Posts from the ‘Children’s Literature’ Category

The Witch Boy

Witch BoyTitle: The Witch Boy
Author/Illustrator: Molly Knox Ostertag
ISBN: 9781338089516
Pages: 217 pages
Publisher/Date: Graphix, an imprint of Scholastic Inc., c2017.

“I don’t understand why Juniper and Hazel and them can all learn how to talk to trees and make potions and do spells and I can’t. It’s not fair.”
“But, Aster, that magic isn’t for you. How many times do I have to explain that?”
“But I want to learn it!”
“Women and men have different types of magic, and witches pass down their knowledge from mother to daughter. That’s how it is and how it’s always been, my son.
But it’s not like there’s nothing for you! Soon your shapeshifting will begin, and with it, the ability to see demons and to fight them. You’ll be one of the men.” (7-8)

In an insular community in the woods, a family of witches and shapeshifters pass along their skills to their daughters and sons, respectively. All except for Aster, who is more interested in learning magic and spells then shape shifting. When first one, and then multiple, young shapeshifters go missing, the family rallies to find them, but they still don’t stop to listen to Aster’s findings. Past problems come back to haunt them, and Aster might be the only one who can figure out what’s going on in time to stop it.

I find myself evaluating my views about this book. I originally felt that this is a relatively heavy-handed, thinly-veiled allegory of coming out as transgender, which a number of reviewers and bloggers have mentioned. However, I am reminded of Tamora Pierce, who wrote the Alanna series about a girl becoming a knight and assuming the disguise and role of a boy in order to accomplish her goal. Upon reading that series when I was younger, and even today, it never dawned on me to make those same assumptions about Alanna. Alanna was simply a tomboy, much like myself at that age, who enjoyed pursuing hobbies that were typically deemed masculine. Aster, in the same way, doesn’t want to be a woman, he just wants to do things that are identified in his society as feminine. That’s not transgender, but instead it’s fighting societal stereotypes of gendered activities.

I think the difference between my perception of Alanna and Aster is not only the modern day awareness of non-gender conforming actions, but also the use of this characteristic in the stories. Alanna’s story, while dependent upon keeping her identity a secret, has other traits that appear throughout the story, such as her impulsiveness, reluctance to ask for or accept help, her fears and hopes and dreams and motivations. Aster wants to do what “girls” do and has the magic of a witch inside of him, even though everyone else perceives him as a shapeshifter and expects him to be a shapeshifter. He seems quiet, but he is dedicated to his family, even though they continue to deny him his desires. That’s the entirety of our knowledge about his personality. The story is dependent upon the “I want to do what I’m not allowed to do” troupe with very little backstory or explanation of how or why events proceed as they do. His entire purpose is to be recognized as someone who can perform feminine tasks, which doesn’t yield itself to much engagement from readers.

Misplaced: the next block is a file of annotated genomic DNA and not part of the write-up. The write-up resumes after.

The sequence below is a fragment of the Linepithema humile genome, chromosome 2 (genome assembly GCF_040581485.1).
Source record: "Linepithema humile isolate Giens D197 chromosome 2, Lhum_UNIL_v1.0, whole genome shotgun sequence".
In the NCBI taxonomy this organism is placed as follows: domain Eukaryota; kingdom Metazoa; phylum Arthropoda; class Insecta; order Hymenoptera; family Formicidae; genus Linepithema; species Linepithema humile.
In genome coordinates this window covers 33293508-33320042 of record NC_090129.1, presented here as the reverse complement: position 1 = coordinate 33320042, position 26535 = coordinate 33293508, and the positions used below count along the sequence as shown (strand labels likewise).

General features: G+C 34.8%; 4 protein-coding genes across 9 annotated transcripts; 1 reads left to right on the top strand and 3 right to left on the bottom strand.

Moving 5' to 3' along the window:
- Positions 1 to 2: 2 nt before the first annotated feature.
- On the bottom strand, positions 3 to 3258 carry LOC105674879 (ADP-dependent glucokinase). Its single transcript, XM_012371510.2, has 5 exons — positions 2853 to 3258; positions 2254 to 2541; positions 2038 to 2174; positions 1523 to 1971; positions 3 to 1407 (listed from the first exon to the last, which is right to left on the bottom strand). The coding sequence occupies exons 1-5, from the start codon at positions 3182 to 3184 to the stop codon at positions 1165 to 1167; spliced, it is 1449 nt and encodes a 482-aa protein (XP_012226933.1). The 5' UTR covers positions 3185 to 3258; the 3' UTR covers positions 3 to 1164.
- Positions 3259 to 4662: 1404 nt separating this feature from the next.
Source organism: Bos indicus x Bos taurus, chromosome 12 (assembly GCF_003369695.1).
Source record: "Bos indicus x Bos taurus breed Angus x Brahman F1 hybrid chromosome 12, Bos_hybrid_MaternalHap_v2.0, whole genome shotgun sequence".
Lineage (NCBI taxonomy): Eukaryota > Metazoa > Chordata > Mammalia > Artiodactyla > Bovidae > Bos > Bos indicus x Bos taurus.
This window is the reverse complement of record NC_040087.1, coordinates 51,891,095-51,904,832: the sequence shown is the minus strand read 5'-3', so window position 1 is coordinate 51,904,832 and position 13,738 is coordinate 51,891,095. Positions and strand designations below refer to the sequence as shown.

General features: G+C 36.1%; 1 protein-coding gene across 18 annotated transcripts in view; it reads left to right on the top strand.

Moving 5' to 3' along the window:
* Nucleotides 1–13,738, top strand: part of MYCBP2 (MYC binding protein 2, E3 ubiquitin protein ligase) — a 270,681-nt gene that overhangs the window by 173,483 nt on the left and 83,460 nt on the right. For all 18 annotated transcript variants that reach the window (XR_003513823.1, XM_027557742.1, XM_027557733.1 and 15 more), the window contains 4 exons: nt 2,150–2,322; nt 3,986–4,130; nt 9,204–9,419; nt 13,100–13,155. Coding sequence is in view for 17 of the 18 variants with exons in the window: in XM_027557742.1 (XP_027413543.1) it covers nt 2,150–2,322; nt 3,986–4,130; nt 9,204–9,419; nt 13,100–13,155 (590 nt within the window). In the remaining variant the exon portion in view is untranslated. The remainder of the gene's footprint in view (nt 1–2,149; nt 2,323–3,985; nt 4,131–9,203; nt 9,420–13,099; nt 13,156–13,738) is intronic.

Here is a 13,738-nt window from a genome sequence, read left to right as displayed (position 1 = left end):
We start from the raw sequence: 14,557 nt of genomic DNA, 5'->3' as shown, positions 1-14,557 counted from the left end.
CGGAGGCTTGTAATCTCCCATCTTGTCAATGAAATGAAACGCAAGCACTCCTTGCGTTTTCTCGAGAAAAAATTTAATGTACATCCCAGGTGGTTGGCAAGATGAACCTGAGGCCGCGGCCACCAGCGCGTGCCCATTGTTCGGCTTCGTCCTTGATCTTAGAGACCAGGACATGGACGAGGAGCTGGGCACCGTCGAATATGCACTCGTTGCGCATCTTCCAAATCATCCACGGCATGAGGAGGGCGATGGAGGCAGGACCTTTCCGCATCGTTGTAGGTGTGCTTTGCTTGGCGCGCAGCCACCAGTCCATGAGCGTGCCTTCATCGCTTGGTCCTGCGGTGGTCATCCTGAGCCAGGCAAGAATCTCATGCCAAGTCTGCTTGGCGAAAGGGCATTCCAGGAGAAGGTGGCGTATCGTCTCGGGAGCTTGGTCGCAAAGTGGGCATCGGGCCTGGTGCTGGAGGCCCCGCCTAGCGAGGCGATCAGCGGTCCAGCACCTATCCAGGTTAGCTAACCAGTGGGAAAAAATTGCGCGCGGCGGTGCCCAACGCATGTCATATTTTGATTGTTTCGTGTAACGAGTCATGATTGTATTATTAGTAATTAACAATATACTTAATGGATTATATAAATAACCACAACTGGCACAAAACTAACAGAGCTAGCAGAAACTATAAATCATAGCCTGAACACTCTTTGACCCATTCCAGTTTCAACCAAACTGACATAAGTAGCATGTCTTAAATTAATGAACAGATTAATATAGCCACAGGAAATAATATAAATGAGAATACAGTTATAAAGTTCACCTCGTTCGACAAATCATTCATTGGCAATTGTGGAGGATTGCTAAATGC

There are a number of additional questions regarding the background of the characters. They all seem to be related, but there is no information about where the in-laws came from and how people who married into the family acquired their powers. What prompts these disappearances to begin now, after all these years? Even after the cause of the disappearances is discovered, the culprit’s consequences are left unresolved. As already discussed, the transgender analogy is not quite the appropriate term, but if you insist on using it that label also falls apart at the end, where one of the characters claims to have a little bit of both witch and shapeshifter. Is that a nod to individuals who identify as pansexual or intersex? Instead, I think it’s meant on commentary that men and women can pursue tasks regardless of if they are seen as masculine or feminine in nature.

The artwork is similar to a lot of the graphic novels produced by Graphix, with solid, digital illustrations. I’m beginning to hope that in the future we see more variety in the artwork of graphic novels done by that company. They have good stories, but there is a sameness that is starting to make their work distinguishable from other publishers. The scenes where we discover the cause of the boys disappearances are appropriately scary and thematically colored in a wash of red, definitely distinguishing it from the more cheerful and vibrantly colored outdoor daily scenes.

It’s a nice story, but I feel like the commentary on it’s merits might be misguided. A sequel arrives on shelves later this fall, so we’ll have to see if more character development occurs. Aster’s new friend Charlie takes center stage alongside Aster on the cover, so maybe more interplay between their two lives and worlds will give us more interest and insight in their personalities then the one-dimensional portrayal provided.

rainbow books From HB 6-2016I’m making an effort to review stories centered around gender during June, in recognition of June being LGBT Pride Month. Stay tuned for more.
Image used from Horn Book’s 2016 Pride Month Kickoff

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The Marvelwood Magicians

Marvelwood Magicians.jpgTitle: The Marvelwood Magicians